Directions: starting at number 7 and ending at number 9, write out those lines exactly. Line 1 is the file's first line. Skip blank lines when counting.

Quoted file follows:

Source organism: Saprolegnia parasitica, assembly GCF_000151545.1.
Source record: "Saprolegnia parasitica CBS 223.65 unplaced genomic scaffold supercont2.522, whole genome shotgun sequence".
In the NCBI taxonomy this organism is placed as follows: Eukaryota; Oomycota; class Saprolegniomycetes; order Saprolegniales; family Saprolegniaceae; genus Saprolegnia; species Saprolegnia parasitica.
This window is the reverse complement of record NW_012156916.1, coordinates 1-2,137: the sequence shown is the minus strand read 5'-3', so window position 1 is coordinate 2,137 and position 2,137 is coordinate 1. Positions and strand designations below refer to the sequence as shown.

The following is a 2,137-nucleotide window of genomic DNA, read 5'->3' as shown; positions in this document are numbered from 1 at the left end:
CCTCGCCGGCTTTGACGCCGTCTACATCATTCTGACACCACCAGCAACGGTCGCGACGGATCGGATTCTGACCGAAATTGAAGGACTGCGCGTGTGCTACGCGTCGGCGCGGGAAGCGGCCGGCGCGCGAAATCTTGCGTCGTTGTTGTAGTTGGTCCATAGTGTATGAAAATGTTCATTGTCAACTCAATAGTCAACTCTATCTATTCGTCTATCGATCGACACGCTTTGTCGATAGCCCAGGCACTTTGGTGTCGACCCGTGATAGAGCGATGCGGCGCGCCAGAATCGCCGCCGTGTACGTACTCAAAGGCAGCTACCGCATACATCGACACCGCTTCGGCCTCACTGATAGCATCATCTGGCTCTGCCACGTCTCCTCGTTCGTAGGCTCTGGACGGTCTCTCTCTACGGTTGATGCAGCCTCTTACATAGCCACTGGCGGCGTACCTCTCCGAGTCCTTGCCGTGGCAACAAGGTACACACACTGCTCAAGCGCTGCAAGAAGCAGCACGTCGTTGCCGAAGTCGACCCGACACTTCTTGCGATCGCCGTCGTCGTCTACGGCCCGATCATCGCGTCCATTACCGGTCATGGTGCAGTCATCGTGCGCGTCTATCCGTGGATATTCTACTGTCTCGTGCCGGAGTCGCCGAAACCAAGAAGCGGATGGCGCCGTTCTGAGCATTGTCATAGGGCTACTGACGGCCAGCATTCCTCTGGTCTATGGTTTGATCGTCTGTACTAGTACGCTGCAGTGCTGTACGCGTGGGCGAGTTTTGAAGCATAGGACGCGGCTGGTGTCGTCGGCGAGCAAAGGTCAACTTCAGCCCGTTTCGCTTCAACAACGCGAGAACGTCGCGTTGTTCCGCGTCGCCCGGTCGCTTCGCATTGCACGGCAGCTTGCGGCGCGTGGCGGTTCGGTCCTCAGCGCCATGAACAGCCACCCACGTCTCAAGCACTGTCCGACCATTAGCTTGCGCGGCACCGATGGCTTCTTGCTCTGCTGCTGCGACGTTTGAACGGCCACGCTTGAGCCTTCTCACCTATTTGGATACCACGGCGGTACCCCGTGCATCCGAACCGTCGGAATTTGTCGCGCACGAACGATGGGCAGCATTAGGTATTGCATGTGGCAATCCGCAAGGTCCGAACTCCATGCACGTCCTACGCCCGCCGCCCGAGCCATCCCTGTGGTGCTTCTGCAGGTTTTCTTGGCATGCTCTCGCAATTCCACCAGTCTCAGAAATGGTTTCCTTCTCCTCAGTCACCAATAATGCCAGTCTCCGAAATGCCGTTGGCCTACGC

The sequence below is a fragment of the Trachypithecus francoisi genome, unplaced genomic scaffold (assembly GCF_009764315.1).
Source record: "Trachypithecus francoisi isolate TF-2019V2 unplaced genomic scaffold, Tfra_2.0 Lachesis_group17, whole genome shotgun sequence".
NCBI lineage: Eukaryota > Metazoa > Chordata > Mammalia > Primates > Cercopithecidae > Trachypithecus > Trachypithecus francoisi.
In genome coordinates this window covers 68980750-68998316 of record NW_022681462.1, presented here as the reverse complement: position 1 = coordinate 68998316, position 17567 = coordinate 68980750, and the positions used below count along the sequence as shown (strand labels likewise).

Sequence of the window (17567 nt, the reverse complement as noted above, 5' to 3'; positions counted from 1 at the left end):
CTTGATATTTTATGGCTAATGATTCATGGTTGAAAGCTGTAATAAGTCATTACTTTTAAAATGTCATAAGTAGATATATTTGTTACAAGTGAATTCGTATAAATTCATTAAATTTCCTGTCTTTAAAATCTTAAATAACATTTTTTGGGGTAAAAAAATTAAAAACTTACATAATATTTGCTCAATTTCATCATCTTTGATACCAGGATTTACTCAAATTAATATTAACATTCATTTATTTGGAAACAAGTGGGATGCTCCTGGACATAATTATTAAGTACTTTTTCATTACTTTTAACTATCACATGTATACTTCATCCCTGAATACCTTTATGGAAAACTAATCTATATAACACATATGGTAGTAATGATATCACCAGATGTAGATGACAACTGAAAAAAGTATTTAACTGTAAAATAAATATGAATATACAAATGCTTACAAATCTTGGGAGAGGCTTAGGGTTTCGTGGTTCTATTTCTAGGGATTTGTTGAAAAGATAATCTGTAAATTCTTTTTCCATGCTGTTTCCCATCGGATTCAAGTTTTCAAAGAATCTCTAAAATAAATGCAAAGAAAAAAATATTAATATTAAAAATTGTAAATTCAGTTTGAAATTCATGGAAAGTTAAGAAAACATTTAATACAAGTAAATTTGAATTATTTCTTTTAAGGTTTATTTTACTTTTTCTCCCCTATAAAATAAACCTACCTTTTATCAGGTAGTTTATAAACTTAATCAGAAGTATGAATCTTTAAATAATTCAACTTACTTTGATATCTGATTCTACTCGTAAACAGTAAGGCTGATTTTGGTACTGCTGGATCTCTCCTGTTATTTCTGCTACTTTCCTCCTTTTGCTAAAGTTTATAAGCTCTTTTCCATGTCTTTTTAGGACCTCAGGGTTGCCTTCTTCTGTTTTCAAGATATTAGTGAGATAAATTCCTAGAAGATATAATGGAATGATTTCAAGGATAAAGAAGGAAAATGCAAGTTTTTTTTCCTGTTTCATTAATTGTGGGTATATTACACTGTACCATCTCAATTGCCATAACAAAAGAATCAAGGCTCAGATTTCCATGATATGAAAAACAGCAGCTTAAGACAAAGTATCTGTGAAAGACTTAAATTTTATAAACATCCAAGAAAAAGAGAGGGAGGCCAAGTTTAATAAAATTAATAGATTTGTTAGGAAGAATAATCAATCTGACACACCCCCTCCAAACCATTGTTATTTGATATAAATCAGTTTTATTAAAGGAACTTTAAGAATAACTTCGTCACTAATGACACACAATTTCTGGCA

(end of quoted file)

The sequence below is a fragment of the Trachypithecus francoisi genome, unplaced genomic scaffold (assembly GCF_009764315.1).
Source record: "Trachypithecus francoisi isolate TF-2019V2 unplaced genomic scaffold, Tfra_2.0 Lachesis_group17, whole genome shotgun sequence".
NCBI lineage: Eukaryota > Metazoa > Chordata > Mammalia > Primates > Cercopithecidae > Trachypithecus > Trachypithecus francoisi.